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Search Results: 1 - 10 of 163014 matches for " Daunais James B "
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Facilitation of Task Performance and Removal of the Effects of Sleep Deprivation by an Ampakine (CX717) in Nonhuman Primates
Linda J. Porrino,James B. Daunais,Gary A. Rogers,Robert E. Hampson,Sam A. Deadwyler
PLOS Biology , 2012, DOI: 10.1371/journal.pbio.0030299
Abstract: The deleterious effects of prolonged sleep deprivation on behavior and cognition are a concern in modern society. Persons at risk for impaired performance and health-related issues resulting from prolonged sleep loss would benefit from agents capable of reducing these detrimental effects at the time they are sleep deprived. Agents capable of improving cognition by enhancing brain activity under normal circumstances may also have the potential to reduce the harmful or unwanted effects of sleep deprivation. The significant prevalence of excitatory α-amino-3-hydroxy-5-methyl-4-isoxazolepr?opionicacid (AMPA) glutamatergic receptors in the brain provides a basis for implementing a class of drugs that could act to alter or remove the effects of sleep deprivation. The ampakine CX717 (Cortex Pharmaceuticals), a positive allosteric modulator of AMPA receptors, was tested for its ability to enhance performance of a cognitive, delayed match-to-sample task under normal circumstances in well-trained monkeys, as well as alleviate the detrimental effects of 30–36 h of sleep deprivation. CX717 produced a dose-dependent enhancement of task performance under normal alert testing conditions. Concomitant measures of regional cerebral metabolic rates for glucose (CMRglc) during the task, utilizing positron emission tomography, revealed increased activity in prefrontal cortex, dorsal striatum, and medial temporal lobe (including hippocampus) that was significantly enhanced over normal alert conditions following administration of CX717. A single night of sleep deprivation produced severe impairments in performance in the same monkeys, accompanied by significant alterations in task-related CMRglc in these same brain regions. However, CX717 administered to sleep-deprived monkeys produced a striking removal of the behavioral impairment and returned performance to above-normal levels even though animals were sleep deprived. Consistent with this recovery, CMRglc in all but one brain region affected by sleep deprivation was also returned to the normal alert pattern by the drug. The ampakine CX717, in addition to enhancing cognitive performance under normal alert conditions, also proved effective in alleviating impairment of performance due to sleep deprivation. Therefore, the ability to activate specific brain regions under normal alert conditions and alter the deleterious effects of sleep deprivation on activity in those same regions indicate a potential role for ampakines in sustaining performance under these types of adverse conditions.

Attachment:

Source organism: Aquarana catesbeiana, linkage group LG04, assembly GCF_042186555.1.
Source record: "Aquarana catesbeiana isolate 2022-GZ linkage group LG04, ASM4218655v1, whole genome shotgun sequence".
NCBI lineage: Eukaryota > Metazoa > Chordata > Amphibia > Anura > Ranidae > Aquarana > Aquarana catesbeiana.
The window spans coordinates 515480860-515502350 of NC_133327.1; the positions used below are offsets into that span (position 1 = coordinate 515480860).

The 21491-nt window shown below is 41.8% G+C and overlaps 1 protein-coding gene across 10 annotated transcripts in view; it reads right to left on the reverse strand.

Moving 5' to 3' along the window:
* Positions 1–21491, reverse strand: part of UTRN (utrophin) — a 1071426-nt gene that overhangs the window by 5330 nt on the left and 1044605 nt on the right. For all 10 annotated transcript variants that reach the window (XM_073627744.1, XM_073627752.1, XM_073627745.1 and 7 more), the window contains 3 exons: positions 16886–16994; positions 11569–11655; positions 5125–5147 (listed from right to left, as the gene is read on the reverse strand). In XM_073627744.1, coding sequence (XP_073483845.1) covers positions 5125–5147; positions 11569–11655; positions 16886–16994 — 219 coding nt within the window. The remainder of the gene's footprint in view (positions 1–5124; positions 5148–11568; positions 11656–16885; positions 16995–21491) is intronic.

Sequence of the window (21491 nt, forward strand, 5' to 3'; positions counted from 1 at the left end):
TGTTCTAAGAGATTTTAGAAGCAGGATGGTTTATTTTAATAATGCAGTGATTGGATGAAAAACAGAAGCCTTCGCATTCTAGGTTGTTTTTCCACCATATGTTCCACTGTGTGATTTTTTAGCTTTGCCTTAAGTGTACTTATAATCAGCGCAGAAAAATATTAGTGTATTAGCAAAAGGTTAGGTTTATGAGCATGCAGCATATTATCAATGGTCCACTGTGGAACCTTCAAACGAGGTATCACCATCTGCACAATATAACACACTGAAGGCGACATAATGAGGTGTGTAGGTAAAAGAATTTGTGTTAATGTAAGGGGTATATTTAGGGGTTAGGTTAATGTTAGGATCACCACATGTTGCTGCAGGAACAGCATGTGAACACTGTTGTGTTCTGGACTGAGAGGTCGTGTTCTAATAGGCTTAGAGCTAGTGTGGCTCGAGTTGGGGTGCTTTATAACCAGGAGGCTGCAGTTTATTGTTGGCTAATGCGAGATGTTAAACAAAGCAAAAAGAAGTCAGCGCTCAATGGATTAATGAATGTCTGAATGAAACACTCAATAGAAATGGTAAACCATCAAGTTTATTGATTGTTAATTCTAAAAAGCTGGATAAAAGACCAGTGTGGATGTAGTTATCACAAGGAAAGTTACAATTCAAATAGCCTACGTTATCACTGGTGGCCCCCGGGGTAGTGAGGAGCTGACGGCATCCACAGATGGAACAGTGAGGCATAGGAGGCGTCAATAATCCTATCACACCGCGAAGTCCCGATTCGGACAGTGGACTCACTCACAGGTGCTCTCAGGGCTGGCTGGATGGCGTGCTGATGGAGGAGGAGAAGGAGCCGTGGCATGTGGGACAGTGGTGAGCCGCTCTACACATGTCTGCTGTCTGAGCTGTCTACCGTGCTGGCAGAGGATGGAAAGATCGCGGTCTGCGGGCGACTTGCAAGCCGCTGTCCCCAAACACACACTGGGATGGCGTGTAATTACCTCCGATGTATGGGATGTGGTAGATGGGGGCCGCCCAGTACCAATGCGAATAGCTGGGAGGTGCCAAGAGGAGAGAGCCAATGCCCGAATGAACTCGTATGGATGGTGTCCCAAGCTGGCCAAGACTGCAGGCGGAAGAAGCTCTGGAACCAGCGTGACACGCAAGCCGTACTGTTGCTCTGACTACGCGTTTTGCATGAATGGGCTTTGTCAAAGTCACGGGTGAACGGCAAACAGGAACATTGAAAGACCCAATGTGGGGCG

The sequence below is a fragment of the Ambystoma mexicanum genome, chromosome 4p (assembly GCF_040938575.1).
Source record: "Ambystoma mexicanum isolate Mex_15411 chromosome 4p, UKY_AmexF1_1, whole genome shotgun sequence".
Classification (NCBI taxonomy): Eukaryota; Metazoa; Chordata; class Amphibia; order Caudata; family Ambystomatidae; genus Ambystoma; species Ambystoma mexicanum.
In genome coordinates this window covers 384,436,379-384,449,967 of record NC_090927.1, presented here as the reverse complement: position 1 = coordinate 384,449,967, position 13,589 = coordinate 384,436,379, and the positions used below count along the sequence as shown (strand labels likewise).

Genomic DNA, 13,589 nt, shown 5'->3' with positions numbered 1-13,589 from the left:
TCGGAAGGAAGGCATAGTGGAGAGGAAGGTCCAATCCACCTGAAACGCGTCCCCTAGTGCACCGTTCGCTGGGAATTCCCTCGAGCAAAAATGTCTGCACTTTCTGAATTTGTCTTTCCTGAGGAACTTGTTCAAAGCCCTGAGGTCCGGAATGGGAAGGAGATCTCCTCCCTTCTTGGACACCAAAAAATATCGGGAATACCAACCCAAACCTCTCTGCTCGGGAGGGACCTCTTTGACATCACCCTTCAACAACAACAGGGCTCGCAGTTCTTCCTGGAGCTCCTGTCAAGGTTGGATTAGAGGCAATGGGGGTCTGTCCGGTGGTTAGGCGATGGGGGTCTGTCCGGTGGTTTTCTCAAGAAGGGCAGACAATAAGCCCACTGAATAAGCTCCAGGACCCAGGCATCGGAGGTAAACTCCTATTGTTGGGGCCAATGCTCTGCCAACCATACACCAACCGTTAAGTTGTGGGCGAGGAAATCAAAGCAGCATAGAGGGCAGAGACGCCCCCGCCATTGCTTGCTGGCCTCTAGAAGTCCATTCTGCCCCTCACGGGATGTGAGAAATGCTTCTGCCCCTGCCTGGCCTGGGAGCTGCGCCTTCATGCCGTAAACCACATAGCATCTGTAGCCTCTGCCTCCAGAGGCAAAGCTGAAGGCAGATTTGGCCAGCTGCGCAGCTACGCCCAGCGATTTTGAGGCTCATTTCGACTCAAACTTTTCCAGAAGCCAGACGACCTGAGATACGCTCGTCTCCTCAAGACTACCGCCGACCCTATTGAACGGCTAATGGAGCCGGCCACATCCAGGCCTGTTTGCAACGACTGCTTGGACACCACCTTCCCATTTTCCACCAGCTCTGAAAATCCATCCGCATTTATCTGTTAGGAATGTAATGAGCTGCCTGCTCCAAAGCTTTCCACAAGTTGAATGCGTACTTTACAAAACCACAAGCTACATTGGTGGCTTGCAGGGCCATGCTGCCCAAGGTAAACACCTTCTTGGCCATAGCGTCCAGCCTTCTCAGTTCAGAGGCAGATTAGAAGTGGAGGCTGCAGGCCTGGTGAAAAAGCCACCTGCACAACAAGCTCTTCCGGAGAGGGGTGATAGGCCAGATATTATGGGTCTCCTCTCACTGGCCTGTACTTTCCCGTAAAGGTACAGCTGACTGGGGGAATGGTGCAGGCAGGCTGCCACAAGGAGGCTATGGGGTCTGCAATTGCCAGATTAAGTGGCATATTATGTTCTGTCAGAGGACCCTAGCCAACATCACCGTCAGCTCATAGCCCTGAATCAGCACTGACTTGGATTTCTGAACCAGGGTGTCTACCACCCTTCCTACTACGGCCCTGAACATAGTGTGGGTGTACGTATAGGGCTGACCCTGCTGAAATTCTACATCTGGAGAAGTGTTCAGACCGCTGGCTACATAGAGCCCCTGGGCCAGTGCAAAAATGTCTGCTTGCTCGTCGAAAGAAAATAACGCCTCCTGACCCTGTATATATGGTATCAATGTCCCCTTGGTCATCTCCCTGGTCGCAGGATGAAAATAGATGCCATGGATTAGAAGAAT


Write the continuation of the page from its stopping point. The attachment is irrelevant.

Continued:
Facilitation of task performance and removal of the effects of sleep deprivation by an ampakine (CX717) in nonhuman primates.
Porrino Linda J,Daunais James B,Rogers Gary A,Hampson Robert E
PLOS Biology , 2005,
Abstract: The deleterious effects of prolonged sleep deprivation on behavior and cognition are a concern in modern society. Persons at risk for impaired performance and health-related issues resulting from prolonged sleep loss would benefit from agents capable of reducing these detrimental effects at the time they are sleep deprived. Agents capable of improving cognition by enhancing brain activity under normal circumstances may also have the potential to reduce the harmful or unwanted effects of sleep deprivation. The significant prevalence of excitatory alpha-amino-3-hydroxy-5-methyl-4-isoxazolepropionic acid (AMPA) glutamatergic receptors in the brain provides a basis for implementing a class of drugs that could act to alter or remove the effects of sleep deprivation. The ampakine CX717 (Cortex Pharmaceuticals), a positive allosteric modulator of AMPA receptors, was tested for its ability to enhance performance of a cognitive, delayed match-to-sample task under normal circumstances in well-trained monkeys, as well as alleviate the detrimental effects of 30-36 h of sleep deprivation. CX717 produced a dose-dependent enhancement of task performance under normal alert testing conditions. Concomitant measures of regional cerebral metabolic rates for glucose (CMRglc) during the task, utilizing positron emission tomography, revealed increased activity in prefrontal cortex, dorsal striatum, and medial temporal lobe (including hippocampus) that was significantly enhanced over normal alert conditions following administration of CX717. A single night of sleep deprivation produced severe impairments in performance in the same monkeys, accompanied by significant alterations in task-related CMRglc in these same brain regions. However, CX717 administered to sleep-deprived monkeys produced a striking removal of the behavioral impairment and returned performance to above-normal levels even though animals were sleep deprived. Consistent with this recovery, CMRglc in all but one brain region affected by sleep deprivation was also returned to the normal alert pattern by the drug. The ampakine CX717, in addition to enhancing cognitive performance under normal alert conditions, also proved effective in alleviating impairment of performance due to sleep deprivation. Therefore, the ability to activate specific brain regions under normal alert conditions and alter the deleterious effects of sleep deprivation on activity in those same regions indicate a potential role for ampakines in sustaining performance under these types of adverse conditions.
Facilitation of Task Performance and Removal of the Effects of Sleep Deprivation by an Ampakine (CX717) in Nonhuman Primates
Linda J Porrino,James B Daunais,Gary A Rogers,Robert E Hampson,Sam A Deadwyler
PLOS Biology , 2005, DOI: 10.1371/journal.pbio.0030299